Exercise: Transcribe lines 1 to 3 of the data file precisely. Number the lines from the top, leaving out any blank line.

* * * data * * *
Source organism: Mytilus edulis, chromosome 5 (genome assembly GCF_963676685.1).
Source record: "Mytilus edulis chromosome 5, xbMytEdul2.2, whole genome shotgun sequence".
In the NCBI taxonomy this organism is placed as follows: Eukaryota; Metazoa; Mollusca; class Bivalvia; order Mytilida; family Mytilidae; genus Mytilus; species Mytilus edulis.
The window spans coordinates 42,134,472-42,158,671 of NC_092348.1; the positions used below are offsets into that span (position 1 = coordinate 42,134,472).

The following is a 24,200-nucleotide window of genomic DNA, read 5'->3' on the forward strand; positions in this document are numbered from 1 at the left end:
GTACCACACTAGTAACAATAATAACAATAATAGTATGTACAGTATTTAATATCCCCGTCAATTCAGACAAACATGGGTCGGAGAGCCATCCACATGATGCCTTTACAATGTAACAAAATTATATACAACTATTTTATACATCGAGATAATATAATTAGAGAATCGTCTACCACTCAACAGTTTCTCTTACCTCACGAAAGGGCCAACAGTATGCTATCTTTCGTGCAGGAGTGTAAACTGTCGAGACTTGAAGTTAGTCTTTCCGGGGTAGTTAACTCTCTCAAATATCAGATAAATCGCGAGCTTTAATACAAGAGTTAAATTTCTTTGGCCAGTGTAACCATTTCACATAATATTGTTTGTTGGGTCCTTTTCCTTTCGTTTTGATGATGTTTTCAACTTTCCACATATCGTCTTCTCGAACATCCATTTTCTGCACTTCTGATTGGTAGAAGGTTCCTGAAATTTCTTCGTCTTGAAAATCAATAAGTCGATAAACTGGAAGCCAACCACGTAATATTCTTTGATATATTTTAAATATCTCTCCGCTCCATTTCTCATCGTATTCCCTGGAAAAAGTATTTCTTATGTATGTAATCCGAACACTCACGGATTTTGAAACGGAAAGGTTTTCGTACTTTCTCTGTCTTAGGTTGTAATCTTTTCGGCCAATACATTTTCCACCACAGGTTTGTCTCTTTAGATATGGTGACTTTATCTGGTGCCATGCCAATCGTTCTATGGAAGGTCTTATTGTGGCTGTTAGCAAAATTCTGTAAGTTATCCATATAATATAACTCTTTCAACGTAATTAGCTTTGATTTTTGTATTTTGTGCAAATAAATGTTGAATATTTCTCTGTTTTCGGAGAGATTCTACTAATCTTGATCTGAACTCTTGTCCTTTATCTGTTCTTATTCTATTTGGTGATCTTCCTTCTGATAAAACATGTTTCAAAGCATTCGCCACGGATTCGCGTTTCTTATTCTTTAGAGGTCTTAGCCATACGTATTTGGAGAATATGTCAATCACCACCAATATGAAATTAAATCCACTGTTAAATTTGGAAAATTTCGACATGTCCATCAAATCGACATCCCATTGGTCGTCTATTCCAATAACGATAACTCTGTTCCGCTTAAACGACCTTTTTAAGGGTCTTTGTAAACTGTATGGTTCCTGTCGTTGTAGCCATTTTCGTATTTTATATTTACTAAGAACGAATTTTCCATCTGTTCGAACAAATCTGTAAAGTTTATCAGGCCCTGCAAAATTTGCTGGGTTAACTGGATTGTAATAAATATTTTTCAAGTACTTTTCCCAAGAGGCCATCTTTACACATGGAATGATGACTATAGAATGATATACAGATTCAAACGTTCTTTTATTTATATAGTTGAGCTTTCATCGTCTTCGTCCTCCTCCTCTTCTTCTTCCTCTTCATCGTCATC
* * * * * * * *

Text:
Source organism: Mytilus edulis, chromosome 5 (genome assembly GCF_963676685.1).
Source record: "Mytilus edulis chromosome 5, xbMytEdul2.2, whole genome shotgun sequence".
In the NCBI taxonomy this organism is placed as follows: Eukaryota; Metazoa; Mollusca; class Bivalvia; order Mytilida; family Mytilidae; genus Mytilus; species Mytilus edulis.